Front Page Titles (by Subject) 1.: Preliminary Two senses of justice distinguished justice (l) = obedience to law = complete virtue. - The Nicomachean Ethics
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1.: Preliminary Two senses of justice distinguished justice (l) = obedience to law = complete virtue. - Aristotle, The Nicomachean Ethics 
The Nichomachean Ethics of Aristotle, trans. F.H. Peters, M.A. 5th edition (London: Kegan Paul, Trench, Truebner & Co., 1893).
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Preliminary Two senses of justice distinguished justice (l) = obedience to law = complete virtue.
We now have to inquire about justice and injustice, and to ask what sort of acts they are concerned with, and in what sense justice observes the mean, and what are the extremes whose mean is that which is just. And in this inquiry we will follow the same method as before.
We see that all men intend by justice to signify the sort of habit or character that makes men apt to do what is just, and which further makes them act justly* and wish what is just; while by injustice they intend in like manner to signify the sort of character that makes men act unjustly and wish what is unjust. Let us lay this down, then, as an outline to work upon.
We thus oppose justice and injustice, because a habit or trained faculty differs in this respect both from a science and a faculty or power. I mean that whereas both of a pair of opposites come under the same science or power, a habit which produces a certain result does not also produce the opposite result; e.g. health produces healthy manifestations only, and not unhealthy; for we say a man has a healthy gait when he walks like a man in health.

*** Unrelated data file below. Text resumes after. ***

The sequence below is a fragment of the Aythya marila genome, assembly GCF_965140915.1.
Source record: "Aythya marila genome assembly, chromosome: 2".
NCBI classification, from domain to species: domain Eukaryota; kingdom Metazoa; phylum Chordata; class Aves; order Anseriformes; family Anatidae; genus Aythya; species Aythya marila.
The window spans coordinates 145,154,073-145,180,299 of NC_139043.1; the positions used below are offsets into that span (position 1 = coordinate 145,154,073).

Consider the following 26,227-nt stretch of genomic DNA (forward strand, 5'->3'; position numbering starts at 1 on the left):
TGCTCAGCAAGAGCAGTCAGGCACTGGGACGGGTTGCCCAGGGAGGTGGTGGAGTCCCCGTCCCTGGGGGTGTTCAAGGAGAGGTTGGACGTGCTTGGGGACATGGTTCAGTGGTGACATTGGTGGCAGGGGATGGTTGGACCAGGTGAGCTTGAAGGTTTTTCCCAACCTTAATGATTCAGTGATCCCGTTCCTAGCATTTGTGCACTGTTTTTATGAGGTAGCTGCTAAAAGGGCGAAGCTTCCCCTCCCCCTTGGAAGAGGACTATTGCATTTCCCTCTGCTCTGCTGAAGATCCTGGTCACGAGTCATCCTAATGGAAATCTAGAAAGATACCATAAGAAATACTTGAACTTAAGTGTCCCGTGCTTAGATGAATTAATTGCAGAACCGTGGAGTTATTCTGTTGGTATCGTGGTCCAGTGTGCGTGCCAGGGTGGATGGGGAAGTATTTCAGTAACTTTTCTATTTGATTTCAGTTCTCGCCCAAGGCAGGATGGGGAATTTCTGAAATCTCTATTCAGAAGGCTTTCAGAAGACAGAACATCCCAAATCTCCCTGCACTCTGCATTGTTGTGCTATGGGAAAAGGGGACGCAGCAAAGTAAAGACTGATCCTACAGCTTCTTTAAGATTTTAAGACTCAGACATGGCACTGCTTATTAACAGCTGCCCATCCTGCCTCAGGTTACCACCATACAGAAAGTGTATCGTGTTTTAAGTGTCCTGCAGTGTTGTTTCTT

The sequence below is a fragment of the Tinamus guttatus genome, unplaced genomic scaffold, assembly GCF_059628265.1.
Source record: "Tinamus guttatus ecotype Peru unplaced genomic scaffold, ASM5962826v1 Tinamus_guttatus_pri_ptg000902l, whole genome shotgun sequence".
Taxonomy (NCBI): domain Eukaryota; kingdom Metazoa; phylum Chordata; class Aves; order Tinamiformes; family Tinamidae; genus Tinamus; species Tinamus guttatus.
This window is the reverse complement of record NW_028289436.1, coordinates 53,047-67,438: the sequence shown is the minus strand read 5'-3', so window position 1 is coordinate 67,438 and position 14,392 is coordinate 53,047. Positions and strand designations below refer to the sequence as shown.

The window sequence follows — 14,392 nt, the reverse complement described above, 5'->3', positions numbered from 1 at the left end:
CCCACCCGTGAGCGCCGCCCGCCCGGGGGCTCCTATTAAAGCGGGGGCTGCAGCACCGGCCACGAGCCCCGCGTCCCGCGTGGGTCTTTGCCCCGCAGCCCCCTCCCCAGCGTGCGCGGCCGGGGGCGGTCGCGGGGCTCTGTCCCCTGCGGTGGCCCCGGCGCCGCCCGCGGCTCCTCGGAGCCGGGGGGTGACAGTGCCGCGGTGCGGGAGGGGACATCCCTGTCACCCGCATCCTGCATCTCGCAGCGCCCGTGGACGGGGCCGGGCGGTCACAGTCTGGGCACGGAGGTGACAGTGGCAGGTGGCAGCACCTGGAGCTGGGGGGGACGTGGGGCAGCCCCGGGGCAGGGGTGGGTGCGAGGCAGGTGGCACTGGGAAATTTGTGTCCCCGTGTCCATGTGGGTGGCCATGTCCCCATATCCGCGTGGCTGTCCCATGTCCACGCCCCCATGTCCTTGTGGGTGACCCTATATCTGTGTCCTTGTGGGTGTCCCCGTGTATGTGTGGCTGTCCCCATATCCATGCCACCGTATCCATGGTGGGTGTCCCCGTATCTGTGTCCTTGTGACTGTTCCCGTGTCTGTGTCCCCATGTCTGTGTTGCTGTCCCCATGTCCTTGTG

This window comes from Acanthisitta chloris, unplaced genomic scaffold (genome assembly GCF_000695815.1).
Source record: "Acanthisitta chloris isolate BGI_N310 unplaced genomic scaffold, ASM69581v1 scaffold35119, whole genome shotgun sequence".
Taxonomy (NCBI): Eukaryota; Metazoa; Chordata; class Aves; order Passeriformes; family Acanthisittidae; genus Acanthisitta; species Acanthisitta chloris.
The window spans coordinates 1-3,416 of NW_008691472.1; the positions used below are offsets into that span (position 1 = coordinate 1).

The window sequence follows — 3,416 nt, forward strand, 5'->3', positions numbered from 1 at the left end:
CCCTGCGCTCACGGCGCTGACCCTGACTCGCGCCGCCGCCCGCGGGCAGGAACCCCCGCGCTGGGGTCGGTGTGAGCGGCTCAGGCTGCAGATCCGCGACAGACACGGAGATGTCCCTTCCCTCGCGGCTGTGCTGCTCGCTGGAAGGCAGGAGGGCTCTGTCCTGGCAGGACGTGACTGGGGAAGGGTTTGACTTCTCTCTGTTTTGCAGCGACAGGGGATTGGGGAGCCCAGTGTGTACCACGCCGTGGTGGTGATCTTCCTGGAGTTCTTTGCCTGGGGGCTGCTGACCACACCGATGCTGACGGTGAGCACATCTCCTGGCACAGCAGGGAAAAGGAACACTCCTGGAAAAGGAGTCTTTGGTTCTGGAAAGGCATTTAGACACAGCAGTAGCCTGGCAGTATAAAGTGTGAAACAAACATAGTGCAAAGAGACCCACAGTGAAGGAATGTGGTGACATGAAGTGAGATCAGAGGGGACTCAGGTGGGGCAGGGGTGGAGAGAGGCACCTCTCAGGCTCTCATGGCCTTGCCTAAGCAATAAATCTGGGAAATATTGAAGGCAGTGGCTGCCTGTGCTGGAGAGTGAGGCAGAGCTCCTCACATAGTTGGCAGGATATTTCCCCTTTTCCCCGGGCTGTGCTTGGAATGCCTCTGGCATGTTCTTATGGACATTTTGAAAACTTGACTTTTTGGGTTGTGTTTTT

[Not that the two opposites are unconnected.] In the first place, a habit is often known by the opposite habit, and often by its causes and results: if we know what good condition is, we can learn from that what bad condition is; and, again, from that which conduces to good condition we can infer what good condition itself is, and conversely from the latter can infer the former. For instance, if good condition be firmness of flesh, it follows that bad condition is flabbiness of flesh, and that what tends to produce firmness of flesh conduces to good condition.
And, in the second place, if one of a pair of opposite terms have more senses than one, the other term will also, as a general rule, have more than one; so that here, if the term “just” have several senses, the term “unjust” also will have several.
And in fact it seems that both “justice” and “injustice” have several senses, but, as the different things covered by the common name are very closely related, the fact that they are different escapes notice and does not strike us, as it does when there is a great disparity—a great difference, say, in outward appearance—as it strikes every one, for instance, that the κλείς (clavis, collar-bone) which lies under the neck of an animal is different from the κλείς (clavis, key) with which we fasten the door.
Let us then ascertain in how many different senses we call a man unjust.
Firstly, he who breaks the laws is considered unjust, and, secondly, he who takes more than his share, or the unfair man.
Plainly, then, a just man will mean (1) a law-abiding and (2) a fair man.
A just thing then will be (1) that which is in accordance with the law, (2) that which is fair; and the unjust thing will be (1) that which is contrary to law, (2) that which is unfair.
But since the unjust man, in one of the two senses of the word, takes more than his share, the sphere of his action will be good things—not all good things, but those with which good and ill fortune are concerned, which are always good in themselves, but not always good for us—the things that we men pray for and pursue, whereas we ought rather to pray that what is good in itself may be good for us, while we choose that which is good for us.